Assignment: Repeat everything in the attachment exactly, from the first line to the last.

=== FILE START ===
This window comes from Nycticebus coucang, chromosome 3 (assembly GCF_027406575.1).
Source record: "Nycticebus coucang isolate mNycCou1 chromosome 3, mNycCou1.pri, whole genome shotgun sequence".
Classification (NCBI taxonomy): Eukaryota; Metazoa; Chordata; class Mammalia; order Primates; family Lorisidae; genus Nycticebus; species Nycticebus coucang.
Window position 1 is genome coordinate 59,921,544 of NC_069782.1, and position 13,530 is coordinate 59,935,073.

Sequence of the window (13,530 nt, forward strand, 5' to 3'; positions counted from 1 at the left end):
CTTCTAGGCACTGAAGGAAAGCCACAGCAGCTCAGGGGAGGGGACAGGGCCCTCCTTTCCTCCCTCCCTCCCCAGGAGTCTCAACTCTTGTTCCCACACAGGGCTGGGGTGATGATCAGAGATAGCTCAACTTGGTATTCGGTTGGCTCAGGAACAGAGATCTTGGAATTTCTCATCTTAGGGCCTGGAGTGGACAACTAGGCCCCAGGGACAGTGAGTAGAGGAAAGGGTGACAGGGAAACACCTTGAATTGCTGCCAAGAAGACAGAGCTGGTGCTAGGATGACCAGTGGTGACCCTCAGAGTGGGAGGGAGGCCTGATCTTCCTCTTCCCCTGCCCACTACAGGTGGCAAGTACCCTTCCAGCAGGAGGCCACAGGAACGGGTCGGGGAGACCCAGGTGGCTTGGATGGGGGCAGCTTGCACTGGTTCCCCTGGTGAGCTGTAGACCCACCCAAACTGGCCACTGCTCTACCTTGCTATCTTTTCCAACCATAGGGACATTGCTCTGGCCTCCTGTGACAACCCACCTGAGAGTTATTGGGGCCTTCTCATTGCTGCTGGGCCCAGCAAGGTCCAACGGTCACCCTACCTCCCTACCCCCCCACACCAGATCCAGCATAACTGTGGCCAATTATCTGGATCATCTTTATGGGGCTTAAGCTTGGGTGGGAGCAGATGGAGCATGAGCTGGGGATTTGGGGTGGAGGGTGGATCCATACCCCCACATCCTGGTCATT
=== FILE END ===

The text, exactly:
This window comes from Nycticebus coucang, chromosome 3 (assembly GCF_027406575.1).
Source record: "Nycticebus coucang isolate mNycCou1 chromosome 3, mNycCou1.pri, whole genome shotgun sequence".
Classification (NCBI taxonomy): Eukaryota; Metazoa; Chordata; class Mammalia; order Primates; family Lorisidae; genus Nycticebus; species Nycticebus coucang.
Window position 1 is genome coordinate 59,921,544 of NC_069782.1, and position 13,530 is coordinate 59,935,073.

Sequence of the window (13,530 nt, forward strand, 5' to 3'; positions counted from 1 at the left end):
CTTCTAGGCACTGAAGGAAAGCCACAGCAGCTCAGGGGAGGGGACAGGGCCCTCCTTTCCTCCCTCCCTCCCCAGGAGTCTCAACTCTTGTTCCCACACAGGGCTGGGGTGATGATCAGAGATAGCTCAACTTGGTATTCGGTTGGCTCAGGAACAGAGATCTTGGAATTTCTCATCTTAGGGCCTGGAGTGGACAACTAGGCCCCAGGGACAGTGAGTAGAGGAAAGGGTGACAGGGAAACACCTTGAATTGCTGCCAAGAAGACAGAGCTGGTGCTAGGATGACCAGTGGTGACCCTCAGAGTGGGAGGGAGGCCTGATCTTCCTCTTCCCCTGCCCACTACAGGTGGCAAGTACCCTTCCAGCAGGAGGCCACAGGAACGGGTCGGGGAGACCCAGGTGGCTTGGATGGGGGCAGCTTGCACTGGTTCCCCTGGTGAGCTGTAGACCCACCCAAACTGGCCACTGCTCTACCTTGCTATCTTTTCCAACCATAGGGACATTGCTCTGGCCTCCTGTGACAACCCACCTGAGAGTTATTGGGGCCTTCTCATTGCTGCTGGGCCCAGCAAGGTCCAACGGTCACCCTACCTCCCTACCCCCCCACACCAGATCCAGCATAACTGTGGCCAATTATCTGGATCATCTTTATGGGGCTTAAGCTTGGGTGGGAGCAGATGGAGCATGAGCTGGGGATTTGGGGTGGAGGGTGGATCCATACCCCCACATCCTGGTCATT